9. Hi All, Its been a solid 7-8 months since I have posted and almost a year and a half since I worked on Naiad. Funny how these things go. 590 hours into the voyage and I have successfully tackled the Stern Transom. This was an extremely challenging area of the ship to model. One of my greatest takeaways was that no matter how precise you are, you should always leave a little meat on the bone when it comes to making parts from patterns. For some reason I cant help myself, I tend to cut the parts too close to the pattern lines. I have learned to love the scroll saw on a build like this and am amazed at how quickly my skills have developed with it. That being said, leave atleast a 32nd of an inch or so of extra room on the parts. Doing so will allow you some margin of error when fitting the puzzle together. In addition to the Transom, I am doing a final detail of the lower hull. This includes inserting copper and iron bolts. I will also add the ribbands and other copper features. One other lesson that I am trying to learn is - know when to stop sanding! I have been sanding this hull off and on for two years. There is only so much material to work with, so resist the temptation to make it to perfect to early. I'm going to finish it and walk away. Thanks for following along! Gary
  10. Hi Albert, I have been away from my shipyard for a while, but am slowly returning to m own Naiad. Its really neat to see the progress on your Naiad. The carvings are exceptional as is the fit of each piece. I true pleasure to see. Gary
  11. I am late to the show on this one. I really enjoyed reading your log and seeing all the neat tips. Especially like those aluminum clamps. Outstanding work. Gary
  12. Hi Joe, if you have the space for 1:48, I say go for it. The plans have so much detail in them that you should be able to capture it nicely at that scale. Looking forward to your build. Reach out if you have questions. Ed - as for perching the ship on the railing of that deck... I got distracted and actually left it there for over an hour! Wont do that one again! It would have been a 20 foot drop to the woodpile below... Thanks for all the kind words and follows! G
  13. Hi All, Thanks all for the kind words and encouragement. Ed - I have to say, the times I didn't follow your advice are the times I sorely regretted it... Mike Y, you would be interested in the section of Ed's book around quality and setting a standard for your work. He gives some great thoughts on the subject that I am trying to live by. For instance - I will never drill a hole that I didn't first mark and pick. I think its human nature to cut corners at some points. I certainly have done that at times on this build and regret it. I am striving to make each piece as perfect as possible. But even then, there are challenges. To make one's sword so sharp is to make it dull. Here are a few photos of the nearly completed hull. I took these from the deck while on vacation in Northern California. Yes, I took my ship on vacation and yes, the Admiral did tease me about it. Another tid bit - Don't be too anxious to remove the frame spacers or cross-spauls. I spent more time repairing frames and adding new spacers. I should have just left well enough alone. Thanks for following along. G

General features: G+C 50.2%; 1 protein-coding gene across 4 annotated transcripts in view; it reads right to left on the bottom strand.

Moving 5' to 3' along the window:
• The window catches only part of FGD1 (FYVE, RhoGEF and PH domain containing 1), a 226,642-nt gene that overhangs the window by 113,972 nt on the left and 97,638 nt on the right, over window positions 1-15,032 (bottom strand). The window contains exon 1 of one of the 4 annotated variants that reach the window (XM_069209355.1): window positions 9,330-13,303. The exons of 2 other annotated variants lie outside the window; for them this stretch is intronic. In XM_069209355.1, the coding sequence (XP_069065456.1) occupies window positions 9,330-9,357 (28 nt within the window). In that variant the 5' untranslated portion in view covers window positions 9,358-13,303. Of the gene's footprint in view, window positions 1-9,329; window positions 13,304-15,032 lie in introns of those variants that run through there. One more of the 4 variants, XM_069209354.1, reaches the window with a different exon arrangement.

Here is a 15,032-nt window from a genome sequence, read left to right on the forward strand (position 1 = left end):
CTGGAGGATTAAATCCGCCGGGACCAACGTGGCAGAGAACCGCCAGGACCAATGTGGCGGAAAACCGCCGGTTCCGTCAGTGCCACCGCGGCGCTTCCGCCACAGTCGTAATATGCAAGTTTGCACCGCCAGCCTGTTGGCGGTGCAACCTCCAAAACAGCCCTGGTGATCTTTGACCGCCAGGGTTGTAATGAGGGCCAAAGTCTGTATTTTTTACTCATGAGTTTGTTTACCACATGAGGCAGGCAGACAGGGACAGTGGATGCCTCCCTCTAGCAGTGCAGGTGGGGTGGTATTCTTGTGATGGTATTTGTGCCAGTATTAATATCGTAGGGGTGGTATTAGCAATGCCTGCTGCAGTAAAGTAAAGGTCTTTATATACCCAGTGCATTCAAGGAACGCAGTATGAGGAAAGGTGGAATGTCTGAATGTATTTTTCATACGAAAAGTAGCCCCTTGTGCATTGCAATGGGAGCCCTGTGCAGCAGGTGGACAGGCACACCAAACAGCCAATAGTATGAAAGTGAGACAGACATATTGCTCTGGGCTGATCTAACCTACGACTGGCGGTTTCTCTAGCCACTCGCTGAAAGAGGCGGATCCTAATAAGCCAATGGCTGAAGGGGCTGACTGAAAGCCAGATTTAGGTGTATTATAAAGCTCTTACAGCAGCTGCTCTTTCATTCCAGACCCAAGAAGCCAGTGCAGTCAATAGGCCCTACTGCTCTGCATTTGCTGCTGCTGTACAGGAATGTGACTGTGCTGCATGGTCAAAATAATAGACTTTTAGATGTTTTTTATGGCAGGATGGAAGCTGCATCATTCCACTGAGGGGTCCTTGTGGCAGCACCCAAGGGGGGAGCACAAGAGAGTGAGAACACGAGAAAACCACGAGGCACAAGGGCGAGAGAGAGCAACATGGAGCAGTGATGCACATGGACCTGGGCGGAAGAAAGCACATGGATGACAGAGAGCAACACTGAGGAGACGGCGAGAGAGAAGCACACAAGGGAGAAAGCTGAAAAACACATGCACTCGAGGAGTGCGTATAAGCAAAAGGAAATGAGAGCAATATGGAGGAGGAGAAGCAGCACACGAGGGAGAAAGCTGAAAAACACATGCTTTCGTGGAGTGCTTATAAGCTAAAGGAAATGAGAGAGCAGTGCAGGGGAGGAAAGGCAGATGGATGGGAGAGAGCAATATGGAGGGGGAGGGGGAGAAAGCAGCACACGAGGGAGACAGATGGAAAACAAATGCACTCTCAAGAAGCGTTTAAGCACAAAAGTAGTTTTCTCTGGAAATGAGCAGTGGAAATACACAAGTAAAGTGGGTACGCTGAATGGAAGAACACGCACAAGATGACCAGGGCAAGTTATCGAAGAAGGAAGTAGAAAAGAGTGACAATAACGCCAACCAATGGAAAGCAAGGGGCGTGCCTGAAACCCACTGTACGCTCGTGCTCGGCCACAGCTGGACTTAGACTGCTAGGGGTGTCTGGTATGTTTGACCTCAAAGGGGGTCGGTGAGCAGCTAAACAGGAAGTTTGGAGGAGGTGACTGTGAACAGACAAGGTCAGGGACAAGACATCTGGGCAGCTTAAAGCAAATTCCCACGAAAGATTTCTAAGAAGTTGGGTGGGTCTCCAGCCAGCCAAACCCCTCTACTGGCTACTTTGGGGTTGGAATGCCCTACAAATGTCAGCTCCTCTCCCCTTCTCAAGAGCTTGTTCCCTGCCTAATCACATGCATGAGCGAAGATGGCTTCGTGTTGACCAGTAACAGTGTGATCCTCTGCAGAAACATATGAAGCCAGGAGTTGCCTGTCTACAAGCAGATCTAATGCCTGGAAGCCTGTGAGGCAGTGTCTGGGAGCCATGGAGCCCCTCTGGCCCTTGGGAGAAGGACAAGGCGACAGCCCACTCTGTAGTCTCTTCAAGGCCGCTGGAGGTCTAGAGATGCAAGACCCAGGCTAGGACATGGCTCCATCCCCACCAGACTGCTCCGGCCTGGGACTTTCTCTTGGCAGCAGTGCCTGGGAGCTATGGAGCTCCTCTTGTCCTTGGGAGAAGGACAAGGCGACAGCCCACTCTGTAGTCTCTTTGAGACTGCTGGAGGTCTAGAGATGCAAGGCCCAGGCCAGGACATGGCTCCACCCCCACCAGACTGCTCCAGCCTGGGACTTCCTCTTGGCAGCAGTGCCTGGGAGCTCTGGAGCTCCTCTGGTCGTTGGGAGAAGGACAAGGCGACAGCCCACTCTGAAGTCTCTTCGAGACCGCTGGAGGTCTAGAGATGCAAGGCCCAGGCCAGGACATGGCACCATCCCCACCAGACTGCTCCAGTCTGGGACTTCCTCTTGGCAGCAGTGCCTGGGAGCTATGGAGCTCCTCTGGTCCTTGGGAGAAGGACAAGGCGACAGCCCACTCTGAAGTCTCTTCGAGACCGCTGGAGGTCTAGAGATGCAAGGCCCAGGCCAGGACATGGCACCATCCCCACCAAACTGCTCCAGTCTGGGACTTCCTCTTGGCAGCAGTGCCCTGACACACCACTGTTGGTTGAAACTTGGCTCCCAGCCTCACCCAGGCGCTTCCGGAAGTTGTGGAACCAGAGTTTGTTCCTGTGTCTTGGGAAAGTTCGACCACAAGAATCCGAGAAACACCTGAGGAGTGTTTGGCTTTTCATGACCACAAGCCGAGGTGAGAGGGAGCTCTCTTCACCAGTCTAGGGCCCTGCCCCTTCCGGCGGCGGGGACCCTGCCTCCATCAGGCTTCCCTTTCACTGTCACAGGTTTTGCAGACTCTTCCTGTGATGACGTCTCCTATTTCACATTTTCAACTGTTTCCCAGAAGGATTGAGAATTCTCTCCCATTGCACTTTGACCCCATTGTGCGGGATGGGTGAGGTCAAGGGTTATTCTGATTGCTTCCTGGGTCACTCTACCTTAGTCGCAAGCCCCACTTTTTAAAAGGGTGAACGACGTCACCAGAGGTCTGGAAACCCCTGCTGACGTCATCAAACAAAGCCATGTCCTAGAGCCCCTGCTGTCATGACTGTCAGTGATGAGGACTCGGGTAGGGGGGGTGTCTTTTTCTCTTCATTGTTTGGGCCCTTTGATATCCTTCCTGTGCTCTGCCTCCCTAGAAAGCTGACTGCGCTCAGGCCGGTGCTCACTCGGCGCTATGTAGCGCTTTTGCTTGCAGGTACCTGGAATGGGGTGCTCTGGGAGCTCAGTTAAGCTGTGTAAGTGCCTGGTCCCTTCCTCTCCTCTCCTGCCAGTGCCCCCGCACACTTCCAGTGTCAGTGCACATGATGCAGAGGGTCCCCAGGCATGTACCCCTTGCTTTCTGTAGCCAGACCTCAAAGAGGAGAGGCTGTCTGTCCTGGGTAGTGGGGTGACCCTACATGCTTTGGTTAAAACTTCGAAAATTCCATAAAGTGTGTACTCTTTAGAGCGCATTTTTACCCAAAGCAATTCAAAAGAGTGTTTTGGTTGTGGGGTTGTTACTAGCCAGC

14. Hi All, About 575 hours into the voyage of Naiad. I took this photo a while back, but never posted it. Thought I would do so today so as to keep the thread alive. These are the counter timbers and and various stern transoms. One of the things I learned is that for temporary spacers, use pine or other soft wood as Ed recommends. At various times, I used harder woods simply because of sizing. This proved to be difficult when removing. Just another of the many lessons learned. Now I just have to try and not repeat my mistakes... As discussed last week, I am at the point of final sanding of the hull. Prior to that, I will plan on building up the stern so as to attain a nice fair sweep. I am looking forward to this part since it is very detailed and somewhat complex. All parts are book matched for uniformity. These pieces are sitting on a cork lined tray that I made that clamps to the side of my build table with a thumb screw. Thanks for following along. G
  15. Hi Kees, I am late to the posting here, but I really like your Kitch Museum!. Amusing and educational - all in one. Keep hunting! Gary